“He’s got a program that’s incredible, and he’s not just about wins. He’s about developing better people,” Bostick said. “Football just happens to be there, but he’s excellent at it. I know you’ve got a great staff.”

“Year after year, it’s consistent,” Bostick said about Nees’ football program. “Bill, thanks for all you do for the whole community, the students, and everybody.”

The board then recognized Hite, who will be leaving the board after serving 16 years on the board. Hite will be replaced by Sean Mitchell. Hite did not run for re-election to the board, and Mitchell ran unopposed in the Nov. 2 election. Thursday was Hite’s last meeting as a board member.

“He started being on the board in 2006. He was our board president in 2013, 2014, 2018, and 2019. (He was) a vice president in 2012. He’s been on the Career Center’s board since 2006.” Thompson said, mentioning other roles Hite has had as a board member. Hite has also worked at the Johnston Farm and Indian Agency since 1993 and will be retiring in 2023. Hite has also worked with the American Canal Society, the Piqua Area Chamber of Commerce, Piqua Heritage Festival, and more.

“There’s lots of things that he has done for our community and our school district,” Thompson said. “We couldn’t be more sad to see you go, but we’re also very happy for you that you’re retiring and getting to do all that you want to do in your retirement.”

“It has been a wonderful 16 years,” Hite said. “I’ve had the opportunity to be with a lot of good board members. And in the process, I have learned how amazing our staff is — not just the teachers, but the support staff and everybody. It’s been quite an honor and very humbling to me to be able to say, ‘I’ve been a part of Piqua City Schools.’” Hite said that he would miss it, but he felt he was “leaving the district in good hands.”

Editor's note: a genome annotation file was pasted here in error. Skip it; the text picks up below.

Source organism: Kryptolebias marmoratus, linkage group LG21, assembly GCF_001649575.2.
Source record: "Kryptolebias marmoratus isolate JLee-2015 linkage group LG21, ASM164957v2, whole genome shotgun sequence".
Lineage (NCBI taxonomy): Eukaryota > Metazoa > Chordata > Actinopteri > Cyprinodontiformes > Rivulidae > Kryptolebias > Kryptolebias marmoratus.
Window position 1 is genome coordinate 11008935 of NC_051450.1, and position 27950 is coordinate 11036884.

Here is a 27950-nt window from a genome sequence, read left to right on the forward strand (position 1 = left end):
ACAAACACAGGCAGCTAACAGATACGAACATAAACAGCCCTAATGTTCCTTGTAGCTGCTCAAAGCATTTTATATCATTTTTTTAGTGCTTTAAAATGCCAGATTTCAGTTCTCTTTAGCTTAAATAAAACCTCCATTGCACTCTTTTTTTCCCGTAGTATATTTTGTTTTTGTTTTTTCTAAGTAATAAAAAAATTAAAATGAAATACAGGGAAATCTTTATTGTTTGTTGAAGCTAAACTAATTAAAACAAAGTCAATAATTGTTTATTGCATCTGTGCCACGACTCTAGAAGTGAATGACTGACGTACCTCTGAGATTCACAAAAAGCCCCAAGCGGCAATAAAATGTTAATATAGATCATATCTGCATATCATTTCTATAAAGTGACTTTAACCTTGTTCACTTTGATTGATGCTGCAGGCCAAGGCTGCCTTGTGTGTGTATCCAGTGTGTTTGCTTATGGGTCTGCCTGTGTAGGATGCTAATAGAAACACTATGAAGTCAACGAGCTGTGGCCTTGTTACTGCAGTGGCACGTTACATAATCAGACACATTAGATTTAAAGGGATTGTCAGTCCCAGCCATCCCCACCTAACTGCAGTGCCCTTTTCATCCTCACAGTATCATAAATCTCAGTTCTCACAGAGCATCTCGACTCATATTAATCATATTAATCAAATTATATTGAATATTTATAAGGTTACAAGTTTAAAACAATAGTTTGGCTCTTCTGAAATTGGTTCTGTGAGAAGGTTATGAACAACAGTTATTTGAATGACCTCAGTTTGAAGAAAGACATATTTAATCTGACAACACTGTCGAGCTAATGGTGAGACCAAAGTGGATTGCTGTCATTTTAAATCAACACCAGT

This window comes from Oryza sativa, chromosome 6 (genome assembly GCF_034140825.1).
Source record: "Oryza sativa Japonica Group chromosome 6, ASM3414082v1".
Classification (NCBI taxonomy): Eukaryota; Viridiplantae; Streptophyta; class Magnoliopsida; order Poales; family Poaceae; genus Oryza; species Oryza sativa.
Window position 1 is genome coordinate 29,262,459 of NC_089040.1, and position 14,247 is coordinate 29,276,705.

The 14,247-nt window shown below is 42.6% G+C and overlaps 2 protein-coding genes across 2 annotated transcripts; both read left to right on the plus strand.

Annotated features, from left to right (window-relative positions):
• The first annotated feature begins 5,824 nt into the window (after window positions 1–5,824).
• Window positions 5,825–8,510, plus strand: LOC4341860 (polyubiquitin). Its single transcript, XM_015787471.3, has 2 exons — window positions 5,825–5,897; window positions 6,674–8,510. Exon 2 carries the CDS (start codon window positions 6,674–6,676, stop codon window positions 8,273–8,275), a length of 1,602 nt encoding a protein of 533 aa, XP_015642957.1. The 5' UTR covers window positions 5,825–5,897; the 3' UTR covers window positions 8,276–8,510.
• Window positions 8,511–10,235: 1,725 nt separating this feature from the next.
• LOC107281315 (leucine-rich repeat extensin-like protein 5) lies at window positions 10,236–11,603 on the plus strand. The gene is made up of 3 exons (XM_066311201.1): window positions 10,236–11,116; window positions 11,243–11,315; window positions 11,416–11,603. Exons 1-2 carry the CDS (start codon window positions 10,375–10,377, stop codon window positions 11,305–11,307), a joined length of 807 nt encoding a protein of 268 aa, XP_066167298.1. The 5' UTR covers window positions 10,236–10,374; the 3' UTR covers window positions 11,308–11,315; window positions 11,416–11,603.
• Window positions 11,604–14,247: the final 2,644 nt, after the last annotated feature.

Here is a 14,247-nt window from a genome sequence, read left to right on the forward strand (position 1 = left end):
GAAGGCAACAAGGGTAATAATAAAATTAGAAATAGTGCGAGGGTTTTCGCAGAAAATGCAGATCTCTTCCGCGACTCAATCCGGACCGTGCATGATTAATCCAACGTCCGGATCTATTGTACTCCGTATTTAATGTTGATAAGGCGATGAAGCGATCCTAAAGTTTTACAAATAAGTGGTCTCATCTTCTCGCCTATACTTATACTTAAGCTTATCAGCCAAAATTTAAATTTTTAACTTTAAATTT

“You’ve got a great board here, and you’ve got a great team top to bottom,” Hite said. “It’s been an interesting and very rewarding 16 years, and I thank everybody for that.”

The board gifted Hite a rocking chair for his retirement, to which Hite joked, “I’m retiring, I’m not that old.”

Other school administrators gifted Hite with cards signed by staff and students in the district.

During the rest of the board’s regular meeting, the board approved the tax budget for the fiscal year 2023 and fund to fund transfers.

Thompson presented on the bullying report. He said the district has a bullying report system on its website at piqua.org. Teachers go over that bullying report system with students twice a year.

Thompson said the district had 67 reports for the first half of the year, saying that’s average for the district.

“Seven of those were actually deemed bullying or harassment, and those were all addressed by principals,” he said. Thompson said those instances are considered resolved, but staff will continue to monitor those situations.

The board held an executive session prior to its regularly scheduled meeting Thursday evening. The executive session was for the purpose of appointment, employment, dismissal, discipline, promotion, demotion or compensation of employee, student and/or school official, and for discussion with the board’s legal counsel, of disputes involving the board that are the subject of pending or imminent court action, as permitted under Ohio Revised Code 121.22. No action was taken.

The board’s 2022 organizational meeting will be held at 5 p.m. on Jan. 6.